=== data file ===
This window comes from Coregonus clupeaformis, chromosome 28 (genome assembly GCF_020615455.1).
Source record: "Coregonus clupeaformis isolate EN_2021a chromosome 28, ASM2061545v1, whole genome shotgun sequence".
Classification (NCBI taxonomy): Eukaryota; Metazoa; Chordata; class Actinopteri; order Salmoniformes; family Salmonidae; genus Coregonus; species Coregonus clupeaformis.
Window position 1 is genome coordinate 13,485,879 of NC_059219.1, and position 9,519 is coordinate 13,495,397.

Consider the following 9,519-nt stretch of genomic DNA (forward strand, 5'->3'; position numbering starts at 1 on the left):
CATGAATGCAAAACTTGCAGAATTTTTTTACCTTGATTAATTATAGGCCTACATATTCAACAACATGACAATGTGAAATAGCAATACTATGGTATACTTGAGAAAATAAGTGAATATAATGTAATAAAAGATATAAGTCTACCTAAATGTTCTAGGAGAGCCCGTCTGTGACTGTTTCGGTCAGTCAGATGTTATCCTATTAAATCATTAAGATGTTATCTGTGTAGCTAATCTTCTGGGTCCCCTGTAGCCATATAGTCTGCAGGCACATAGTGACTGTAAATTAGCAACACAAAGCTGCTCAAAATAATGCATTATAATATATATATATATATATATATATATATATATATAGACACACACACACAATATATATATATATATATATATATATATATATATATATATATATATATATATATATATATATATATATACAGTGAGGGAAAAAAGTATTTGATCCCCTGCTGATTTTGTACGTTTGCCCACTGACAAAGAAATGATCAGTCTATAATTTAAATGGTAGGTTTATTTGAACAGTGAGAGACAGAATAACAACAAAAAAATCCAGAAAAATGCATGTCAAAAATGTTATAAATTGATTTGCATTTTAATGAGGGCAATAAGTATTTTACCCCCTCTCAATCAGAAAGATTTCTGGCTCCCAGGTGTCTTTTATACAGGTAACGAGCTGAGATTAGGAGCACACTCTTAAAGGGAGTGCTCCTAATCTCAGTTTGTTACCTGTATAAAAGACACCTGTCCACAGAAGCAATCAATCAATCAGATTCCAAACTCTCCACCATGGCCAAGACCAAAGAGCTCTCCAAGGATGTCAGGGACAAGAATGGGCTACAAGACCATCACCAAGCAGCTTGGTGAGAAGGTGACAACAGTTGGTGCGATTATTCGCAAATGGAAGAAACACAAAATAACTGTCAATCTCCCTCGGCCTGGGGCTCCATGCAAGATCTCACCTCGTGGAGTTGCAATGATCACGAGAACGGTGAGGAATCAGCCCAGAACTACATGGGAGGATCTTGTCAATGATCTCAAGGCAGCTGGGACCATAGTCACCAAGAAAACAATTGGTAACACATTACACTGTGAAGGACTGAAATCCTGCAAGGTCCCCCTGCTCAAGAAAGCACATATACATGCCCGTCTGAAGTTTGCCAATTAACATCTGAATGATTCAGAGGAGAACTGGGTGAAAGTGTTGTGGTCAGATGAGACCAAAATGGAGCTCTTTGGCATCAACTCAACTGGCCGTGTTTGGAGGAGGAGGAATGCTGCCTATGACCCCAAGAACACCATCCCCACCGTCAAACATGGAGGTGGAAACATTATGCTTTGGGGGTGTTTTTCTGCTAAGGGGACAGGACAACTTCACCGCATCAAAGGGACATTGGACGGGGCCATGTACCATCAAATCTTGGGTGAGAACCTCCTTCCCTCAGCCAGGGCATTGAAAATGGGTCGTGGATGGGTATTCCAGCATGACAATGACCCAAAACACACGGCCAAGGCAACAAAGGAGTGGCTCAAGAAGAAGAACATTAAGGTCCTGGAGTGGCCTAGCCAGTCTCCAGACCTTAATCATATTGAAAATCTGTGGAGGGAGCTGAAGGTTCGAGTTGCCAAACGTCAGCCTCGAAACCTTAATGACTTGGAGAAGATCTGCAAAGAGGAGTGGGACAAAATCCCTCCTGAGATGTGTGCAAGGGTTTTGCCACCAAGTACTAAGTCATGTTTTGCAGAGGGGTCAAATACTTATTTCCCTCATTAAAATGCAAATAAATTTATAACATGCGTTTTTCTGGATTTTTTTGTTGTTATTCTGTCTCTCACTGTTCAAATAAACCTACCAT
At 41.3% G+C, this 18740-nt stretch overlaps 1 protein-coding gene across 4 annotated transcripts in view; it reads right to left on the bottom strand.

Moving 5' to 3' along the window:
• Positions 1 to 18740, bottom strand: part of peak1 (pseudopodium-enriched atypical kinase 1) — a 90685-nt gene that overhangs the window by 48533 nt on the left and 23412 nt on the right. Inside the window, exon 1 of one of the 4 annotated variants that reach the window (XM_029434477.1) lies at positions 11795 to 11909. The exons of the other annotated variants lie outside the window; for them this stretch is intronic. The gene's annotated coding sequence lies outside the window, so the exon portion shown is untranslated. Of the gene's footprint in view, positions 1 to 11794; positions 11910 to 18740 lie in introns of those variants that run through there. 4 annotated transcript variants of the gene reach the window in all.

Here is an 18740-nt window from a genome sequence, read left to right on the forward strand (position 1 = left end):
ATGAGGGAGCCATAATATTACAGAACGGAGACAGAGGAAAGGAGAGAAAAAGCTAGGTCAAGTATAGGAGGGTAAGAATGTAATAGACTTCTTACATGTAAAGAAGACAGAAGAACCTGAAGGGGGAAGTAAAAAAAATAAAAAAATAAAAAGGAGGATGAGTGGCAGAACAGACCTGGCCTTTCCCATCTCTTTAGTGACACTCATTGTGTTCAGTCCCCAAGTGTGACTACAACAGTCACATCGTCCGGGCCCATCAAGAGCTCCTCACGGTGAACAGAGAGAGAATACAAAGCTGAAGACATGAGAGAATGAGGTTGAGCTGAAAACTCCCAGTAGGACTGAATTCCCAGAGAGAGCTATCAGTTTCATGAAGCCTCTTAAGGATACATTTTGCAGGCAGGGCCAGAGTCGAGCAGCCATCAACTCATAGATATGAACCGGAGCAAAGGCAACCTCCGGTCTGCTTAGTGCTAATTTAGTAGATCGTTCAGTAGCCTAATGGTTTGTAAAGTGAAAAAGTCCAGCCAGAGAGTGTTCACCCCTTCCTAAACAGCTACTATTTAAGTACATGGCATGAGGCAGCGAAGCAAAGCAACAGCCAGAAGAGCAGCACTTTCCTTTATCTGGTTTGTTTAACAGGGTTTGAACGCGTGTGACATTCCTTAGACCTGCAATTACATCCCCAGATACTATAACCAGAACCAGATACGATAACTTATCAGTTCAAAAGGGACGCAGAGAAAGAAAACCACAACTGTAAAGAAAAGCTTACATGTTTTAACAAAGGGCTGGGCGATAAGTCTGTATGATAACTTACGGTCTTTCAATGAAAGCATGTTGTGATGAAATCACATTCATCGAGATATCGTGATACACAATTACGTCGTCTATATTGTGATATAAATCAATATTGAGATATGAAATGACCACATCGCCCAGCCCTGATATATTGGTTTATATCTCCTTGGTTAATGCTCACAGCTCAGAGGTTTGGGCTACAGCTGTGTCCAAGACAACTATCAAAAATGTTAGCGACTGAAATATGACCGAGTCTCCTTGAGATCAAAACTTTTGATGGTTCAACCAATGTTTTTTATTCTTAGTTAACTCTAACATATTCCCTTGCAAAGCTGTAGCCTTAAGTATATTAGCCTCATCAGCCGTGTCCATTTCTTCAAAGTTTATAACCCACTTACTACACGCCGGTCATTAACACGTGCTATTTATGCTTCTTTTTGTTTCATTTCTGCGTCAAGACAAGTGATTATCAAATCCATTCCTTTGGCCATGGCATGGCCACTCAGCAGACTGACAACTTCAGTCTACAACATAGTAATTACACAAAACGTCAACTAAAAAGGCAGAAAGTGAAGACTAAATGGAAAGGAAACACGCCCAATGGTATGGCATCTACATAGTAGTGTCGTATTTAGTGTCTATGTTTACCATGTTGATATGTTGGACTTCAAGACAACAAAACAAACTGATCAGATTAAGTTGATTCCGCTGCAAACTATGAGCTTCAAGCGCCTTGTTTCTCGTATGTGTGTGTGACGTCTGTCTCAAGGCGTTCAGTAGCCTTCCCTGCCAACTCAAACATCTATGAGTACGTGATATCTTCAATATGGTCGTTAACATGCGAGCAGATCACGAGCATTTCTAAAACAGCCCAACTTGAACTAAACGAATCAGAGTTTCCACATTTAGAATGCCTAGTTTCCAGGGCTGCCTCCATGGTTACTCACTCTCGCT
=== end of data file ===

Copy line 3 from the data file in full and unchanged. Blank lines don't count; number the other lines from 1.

Classification (NCBI taxonomy): Eukaryota; Metazoa; Chordata; class Actinopteri; order Salmoniformes; family Salmonidae; genus Coregonus; species Coregonus clupeaformis.